REVIEWS for “Leaving Story Avenue”
“A captivating and vivid memoir” — Sam Roberts, The New York Times
The “CBS News” producer Paul LaRosa, a former colleague, has written a captivating and vivid memoir, which takes readers on a bumpy but exuberant ride from his first visit to Santa in The Daily News Building lobby in Midtown, through his childhood in the James Monroe Houses in the Bronx, his return to The Daily News — this time as a copy boy, and later a reporter — to his career in television and his 50-year reunion with friends from the Bronx.
In “Leaving Story Avenue: My Journey From the Projects to the Front Page” (Park Slope Publishing, $13.99), Mr. LaRosa recreates a bygone neighborhood (“we had no play dates, no video games, no cellphones, very little money and, of course, we all agree that we are better off for it”) and a wacky city room (“working nights at The Daily News is like sitting at a bar where every once in a while someone asks you to write a news story”) as he delivers a charming tale of an ambitious kid whose street smarts served him well during the heyday of big-city tabloid journalism.
Theresa Weir, author of The Orchard and a USA Today bestselling novelist, says: Nostalgic, warm, and compelling… I could hear the clack of typewriter keys as I read Paul LaRosa’s Leaving Story Avenue.
“It’s a Memoir most anyone will love.” — Carolyn Howard-Johnson
The Smell of New York, the Smell of Printers Ink: Emmy Award-Winning Producer Talks Journalism and New York
Reviewed on MyShelf.com by Carolyn Howard-Johnson, multi award-winning author of This is the Place and Harkening: A Collection of Stories Remembered and of the renowned How To Do It Frugally series of books for writers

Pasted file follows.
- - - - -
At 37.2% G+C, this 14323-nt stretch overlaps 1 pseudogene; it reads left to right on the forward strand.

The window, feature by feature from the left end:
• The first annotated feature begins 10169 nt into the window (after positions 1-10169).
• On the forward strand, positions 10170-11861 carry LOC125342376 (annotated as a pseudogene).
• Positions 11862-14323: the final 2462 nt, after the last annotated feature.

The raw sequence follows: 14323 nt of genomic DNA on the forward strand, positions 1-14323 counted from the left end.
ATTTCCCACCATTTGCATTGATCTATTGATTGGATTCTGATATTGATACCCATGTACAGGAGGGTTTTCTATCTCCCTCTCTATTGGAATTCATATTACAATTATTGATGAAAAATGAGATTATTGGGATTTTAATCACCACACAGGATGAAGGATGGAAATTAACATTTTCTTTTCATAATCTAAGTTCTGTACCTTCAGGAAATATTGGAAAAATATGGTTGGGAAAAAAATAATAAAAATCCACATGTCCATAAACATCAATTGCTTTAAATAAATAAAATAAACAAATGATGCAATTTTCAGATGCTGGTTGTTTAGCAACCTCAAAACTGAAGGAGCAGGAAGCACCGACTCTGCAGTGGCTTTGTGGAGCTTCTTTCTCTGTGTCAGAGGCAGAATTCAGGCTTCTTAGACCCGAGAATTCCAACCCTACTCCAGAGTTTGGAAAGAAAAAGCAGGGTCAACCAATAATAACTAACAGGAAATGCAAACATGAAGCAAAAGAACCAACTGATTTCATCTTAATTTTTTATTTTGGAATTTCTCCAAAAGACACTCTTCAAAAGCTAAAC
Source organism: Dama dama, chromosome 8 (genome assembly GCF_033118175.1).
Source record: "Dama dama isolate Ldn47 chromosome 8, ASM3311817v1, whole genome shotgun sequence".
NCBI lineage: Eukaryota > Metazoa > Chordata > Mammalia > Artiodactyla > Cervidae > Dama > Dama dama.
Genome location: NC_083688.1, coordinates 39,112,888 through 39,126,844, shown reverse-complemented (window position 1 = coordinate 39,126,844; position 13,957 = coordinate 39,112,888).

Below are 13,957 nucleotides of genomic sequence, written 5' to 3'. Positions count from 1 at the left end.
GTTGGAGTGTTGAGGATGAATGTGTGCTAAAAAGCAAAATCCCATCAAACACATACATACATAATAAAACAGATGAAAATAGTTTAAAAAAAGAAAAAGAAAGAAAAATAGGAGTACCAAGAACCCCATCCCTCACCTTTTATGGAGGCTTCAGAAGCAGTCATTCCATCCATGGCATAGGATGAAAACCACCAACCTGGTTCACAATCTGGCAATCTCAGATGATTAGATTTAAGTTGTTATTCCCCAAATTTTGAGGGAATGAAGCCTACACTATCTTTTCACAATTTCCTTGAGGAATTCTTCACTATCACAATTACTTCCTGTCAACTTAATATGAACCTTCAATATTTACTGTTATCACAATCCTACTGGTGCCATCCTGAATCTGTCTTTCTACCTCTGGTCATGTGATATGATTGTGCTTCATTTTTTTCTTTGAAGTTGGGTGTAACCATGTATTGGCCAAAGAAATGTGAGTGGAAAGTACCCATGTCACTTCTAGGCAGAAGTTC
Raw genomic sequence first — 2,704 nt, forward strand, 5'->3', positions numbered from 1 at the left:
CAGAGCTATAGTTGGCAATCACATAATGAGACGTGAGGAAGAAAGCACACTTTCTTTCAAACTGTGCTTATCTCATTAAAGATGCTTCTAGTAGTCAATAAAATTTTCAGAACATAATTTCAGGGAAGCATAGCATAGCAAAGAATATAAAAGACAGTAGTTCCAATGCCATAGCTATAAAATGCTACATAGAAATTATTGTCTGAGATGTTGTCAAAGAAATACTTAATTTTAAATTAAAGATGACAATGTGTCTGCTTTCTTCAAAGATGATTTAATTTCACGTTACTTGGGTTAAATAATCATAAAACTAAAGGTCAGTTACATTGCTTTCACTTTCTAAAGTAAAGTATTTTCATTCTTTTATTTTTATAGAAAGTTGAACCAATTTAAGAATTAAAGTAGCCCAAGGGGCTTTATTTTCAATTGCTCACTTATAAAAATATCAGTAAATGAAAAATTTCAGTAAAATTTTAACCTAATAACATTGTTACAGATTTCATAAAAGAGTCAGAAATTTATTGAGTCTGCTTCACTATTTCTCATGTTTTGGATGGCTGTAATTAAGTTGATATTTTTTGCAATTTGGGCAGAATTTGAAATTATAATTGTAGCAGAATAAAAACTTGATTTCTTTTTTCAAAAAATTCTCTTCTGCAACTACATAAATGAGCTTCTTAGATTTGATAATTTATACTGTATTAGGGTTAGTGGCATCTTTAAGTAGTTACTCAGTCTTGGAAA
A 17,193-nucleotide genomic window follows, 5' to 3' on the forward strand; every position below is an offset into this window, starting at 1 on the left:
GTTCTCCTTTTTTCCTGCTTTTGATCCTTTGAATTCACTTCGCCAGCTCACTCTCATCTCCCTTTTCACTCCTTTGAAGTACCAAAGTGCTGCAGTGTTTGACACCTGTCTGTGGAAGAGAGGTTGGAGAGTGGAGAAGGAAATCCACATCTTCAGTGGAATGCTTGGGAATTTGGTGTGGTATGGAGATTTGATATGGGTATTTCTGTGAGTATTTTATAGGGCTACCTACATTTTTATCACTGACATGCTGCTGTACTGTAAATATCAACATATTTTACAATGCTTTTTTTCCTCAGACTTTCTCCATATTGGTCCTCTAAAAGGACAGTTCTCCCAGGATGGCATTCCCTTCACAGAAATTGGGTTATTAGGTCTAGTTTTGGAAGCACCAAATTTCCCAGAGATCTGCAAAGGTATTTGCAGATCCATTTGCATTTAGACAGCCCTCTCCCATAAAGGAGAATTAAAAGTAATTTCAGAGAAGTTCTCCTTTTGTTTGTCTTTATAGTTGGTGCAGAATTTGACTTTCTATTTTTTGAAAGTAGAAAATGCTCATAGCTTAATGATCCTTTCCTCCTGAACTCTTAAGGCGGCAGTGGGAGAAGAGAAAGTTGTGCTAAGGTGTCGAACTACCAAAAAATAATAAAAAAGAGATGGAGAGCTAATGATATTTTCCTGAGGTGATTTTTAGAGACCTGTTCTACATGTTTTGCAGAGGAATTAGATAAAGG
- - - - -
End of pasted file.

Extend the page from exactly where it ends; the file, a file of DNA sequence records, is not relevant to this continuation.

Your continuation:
True to journalistic ethics, here, a disclaimer. I started out in journalism. Printer’s ink has colored my thumbs (and given me asthma) since I first wrote kitschy columns for my high school newspaper, and I loved New York even in its grittier days when I lived there while I put my husband through Columbia all the while being secretly envious it was not I riding the subway uptown to study journalism.Perhaps this disclaimer explains why I was hooked from the first chapter of Leaving Story Avenue by Paul LaRosa. The chapter is a very nearly a poem about newsrooms in the days before
computers. Linotype machines/molten lead/brittle old men/pneumatic tubes/composing room floor/sweat-soaked air. I mean, do people even know what pneumatic tubes are these days? That I have a few memories to add to his (I was a writer for a daily paper the decade before LaRosa), I’ll settle for this…excitement. This description of humanity. This love of free press.This first chapter only leads the reader to wondering what brought this kid (the book is LaRosa’s own story) into a newsroom, why he deserved that first promotion from copyboy to cub reporter. From then on in, it’s a project in the Bronx (years before they became tough-and some years during). It’s Catholic schools (which happen to be mirrored by others, as it happens) in the days of knuckle-rapping. It’s the days when parents left kids to their own devices, their own choices-so when they succeeded they could stick their thumbs in their armpits and let out a loud cock-a-doodle-doo. It’s youth in its exuberance and stupidity (Holden Caulfield anyone?). And, yep, it’s New York. Then. The roots of what we love now. Diversity.Here is a book from an indie publisher. It’s a slim book to make them proud. Nothing fancy, mind you.
But honest. And one that points to an even more important future for small publishers and authors with ideas of their own. It’s a memoir most anyone will love.
“Paul LaRosa[‘s]…breezy memoir of the 1970s New York City newspaper culture, Leaving Story Avenue, captures the sense of